song title=”Mrs. Robinson”
performer=Simon & Garfunkel
Album=Simon & Garfunkel’s Greatest Hits
Recording Source=iTunes® by Apple®
Download hardware=Apple® iBook G4
Intellectual Rights=SONY® MUSIC ENTERTAINMENT INC., 1972
Bit Rate=128 kbps
Sample Rate=44.100 kHz
Special Event=from Paul Simon’s soundtrack for the film “The Graduate”
Beats per trial=688
Total Time Elapsed=2,027.13 seconds
Mean Time per Trial=225.237 seconds
average beat length=0.327 seconds
Average Standard Tempo/Mean speed=183.3 beats per minute
I had the idea to calibrate this song while I was, excuse the phrase, sitting on a sofa on a Sunday afternoon. I was, as mentioned in the song, literally ‘going to a candidate’s debate’ with ubiquity in the mediasphere and the blogosphere – going full out, watching Hillary Clinton and Barack Obama make compelling cases for themselves. I was also thinking about the past, making it all rose-colored and great, as the brain has a way of releasing most pain memory.
This is a tricky song, in terms of rhythm. I propose on the top that the speed of the beat be counted with eighth notes and not the usual quarter notes. Why is this ‘tricky’? Because the rhythm works on two speed levels. The more driving, pronounced rhythm is the faster, hard driving “du du du du du du, du du du du du, du du du du”s [sp] which open up the vocal as beat. Behind the hard driving 183.3 beats per minute is the half speed quarter note rhythm section groove, where bass drum and snare drum notes are literally playing at half the speed of Paul Simon’s twice-as-fast acoustic guitar and Garfunkel’s similarly twice-as-fast “du du du du du du du du du du du du du du” [sp]s.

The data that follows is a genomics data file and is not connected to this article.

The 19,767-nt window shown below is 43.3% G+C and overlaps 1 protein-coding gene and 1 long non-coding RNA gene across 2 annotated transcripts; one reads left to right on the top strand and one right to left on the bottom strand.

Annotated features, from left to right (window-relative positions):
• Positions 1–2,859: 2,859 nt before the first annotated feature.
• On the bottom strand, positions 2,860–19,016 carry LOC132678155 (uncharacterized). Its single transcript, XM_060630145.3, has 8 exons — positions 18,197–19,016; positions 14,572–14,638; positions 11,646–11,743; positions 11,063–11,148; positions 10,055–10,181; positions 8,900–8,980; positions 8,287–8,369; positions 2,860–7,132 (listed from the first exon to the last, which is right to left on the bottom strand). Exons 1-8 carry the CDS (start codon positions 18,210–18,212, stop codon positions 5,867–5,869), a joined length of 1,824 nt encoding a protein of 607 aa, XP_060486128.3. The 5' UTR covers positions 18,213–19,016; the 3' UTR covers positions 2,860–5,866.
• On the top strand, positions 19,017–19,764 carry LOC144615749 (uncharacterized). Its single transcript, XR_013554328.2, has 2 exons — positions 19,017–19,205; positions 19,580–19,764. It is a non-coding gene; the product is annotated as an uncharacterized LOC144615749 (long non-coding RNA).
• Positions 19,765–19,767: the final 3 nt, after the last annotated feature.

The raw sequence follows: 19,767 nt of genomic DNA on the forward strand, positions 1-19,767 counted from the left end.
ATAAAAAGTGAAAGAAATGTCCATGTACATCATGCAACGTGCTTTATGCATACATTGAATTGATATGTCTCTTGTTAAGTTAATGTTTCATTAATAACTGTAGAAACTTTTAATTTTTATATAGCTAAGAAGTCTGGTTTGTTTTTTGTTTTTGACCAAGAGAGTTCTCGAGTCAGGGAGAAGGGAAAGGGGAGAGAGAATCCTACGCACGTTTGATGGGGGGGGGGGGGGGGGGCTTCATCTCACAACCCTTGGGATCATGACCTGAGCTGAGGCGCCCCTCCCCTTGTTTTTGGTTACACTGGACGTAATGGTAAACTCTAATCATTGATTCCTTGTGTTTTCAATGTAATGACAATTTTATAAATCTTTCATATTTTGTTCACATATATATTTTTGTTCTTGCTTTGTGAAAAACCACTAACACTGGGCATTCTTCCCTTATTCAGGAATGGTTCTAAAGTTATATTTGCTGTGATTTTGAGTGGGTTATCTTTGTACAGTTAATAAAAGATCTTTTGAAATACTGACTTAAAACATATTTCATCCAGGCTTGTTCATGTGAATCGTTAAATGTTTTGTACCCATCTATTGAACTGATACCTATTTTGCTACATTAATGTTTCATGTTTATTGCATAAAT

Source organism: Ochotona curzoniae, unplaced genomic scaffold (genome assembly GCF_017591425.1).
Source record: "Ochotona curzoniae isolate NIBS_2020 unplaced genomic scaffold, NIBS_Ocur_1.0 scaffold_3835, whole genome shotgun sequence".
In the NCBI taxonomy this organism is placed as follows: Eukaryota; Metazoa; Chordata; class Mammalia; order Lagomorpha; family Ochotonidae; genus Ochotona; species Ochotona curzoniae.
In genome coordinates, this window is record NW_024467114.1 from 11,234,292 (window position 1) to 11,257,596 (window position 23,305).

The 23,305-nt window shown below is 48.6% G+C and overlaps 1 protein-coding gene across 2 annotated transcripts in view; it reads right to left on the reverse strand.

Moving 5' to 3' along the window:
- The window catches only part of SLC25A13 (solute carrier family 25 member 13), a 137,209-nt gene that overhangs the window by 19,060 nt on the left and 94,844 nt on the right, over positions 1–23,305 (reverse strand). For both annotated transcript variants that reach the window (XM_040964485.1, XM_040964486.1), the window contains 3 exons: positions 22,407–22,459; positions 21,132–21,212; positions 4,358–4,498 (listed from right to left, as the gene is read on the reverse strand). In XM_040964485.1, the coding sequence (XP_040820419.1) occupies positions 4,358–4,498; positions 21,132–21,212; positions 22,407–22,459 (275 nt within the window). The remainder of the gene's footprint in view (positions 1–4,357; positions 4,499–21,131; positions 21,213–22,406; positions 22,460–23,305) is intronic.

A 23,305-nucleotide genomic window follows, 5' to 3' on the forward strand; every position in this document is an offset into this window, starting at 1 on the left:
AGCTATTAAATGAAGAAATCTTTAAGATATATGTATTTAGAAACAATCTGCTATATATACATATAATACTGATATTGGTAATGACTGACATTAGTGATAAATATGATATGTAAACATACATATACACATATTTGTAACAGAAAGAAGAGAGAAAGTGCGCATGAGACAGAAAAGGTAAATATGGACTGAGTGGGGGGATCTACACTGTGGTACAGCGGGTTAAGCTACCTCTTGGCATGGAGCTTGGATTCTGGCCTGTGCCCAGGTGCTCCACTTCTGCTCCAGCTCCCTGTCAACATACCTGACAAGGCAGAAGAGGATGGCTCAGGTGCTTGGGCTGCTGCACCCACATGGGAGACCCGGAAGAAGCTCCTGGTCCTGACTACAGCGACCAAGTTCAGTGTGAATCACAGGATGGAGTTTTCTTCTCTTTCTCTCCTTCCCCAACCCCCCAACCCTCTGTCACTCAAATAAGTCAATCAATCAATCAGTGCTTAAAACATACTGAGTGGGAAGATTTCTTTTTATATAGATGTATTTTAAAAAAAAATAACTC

Playing with the rhythm of the speed as the verse turns into the bridge and then the chorus – though one woman’s bridge is another man’s chorus! – Paul Simon was an innovator that was to be seen in the songs of the Police and the ground breaking percussion composition of drummer Stewart Copeland.
“Mrs. Robinson” – Meanspeed® Music Tempo Graph ® 2009
Sting gets *complete* songwriting credit on some songs where Stewart’s drum compositions are more important, or at least *as* important as the guitar playing as that of an Andy “Andrew” Summers.
I was curious as to what the song *meant* – because if I posted the lyrics and pointed to where each beat comes by number, I would be breaking the law in front of the cyberworld and beyond, so I do not do that. I am not beyond checking out the supposedly legal sites out these that get the clandestine “Kevin” to send in the lyrics illegally, songmeanings.net illegally republished them for profit, and laugh in Paul Simon’s face. I’d love to see that team over their laugh to his *real* face – then again, they don’t seem the type that with whom Paul would spend any time talking.
/Ian Andrew Schneider/
revised Friday, April 15, 2016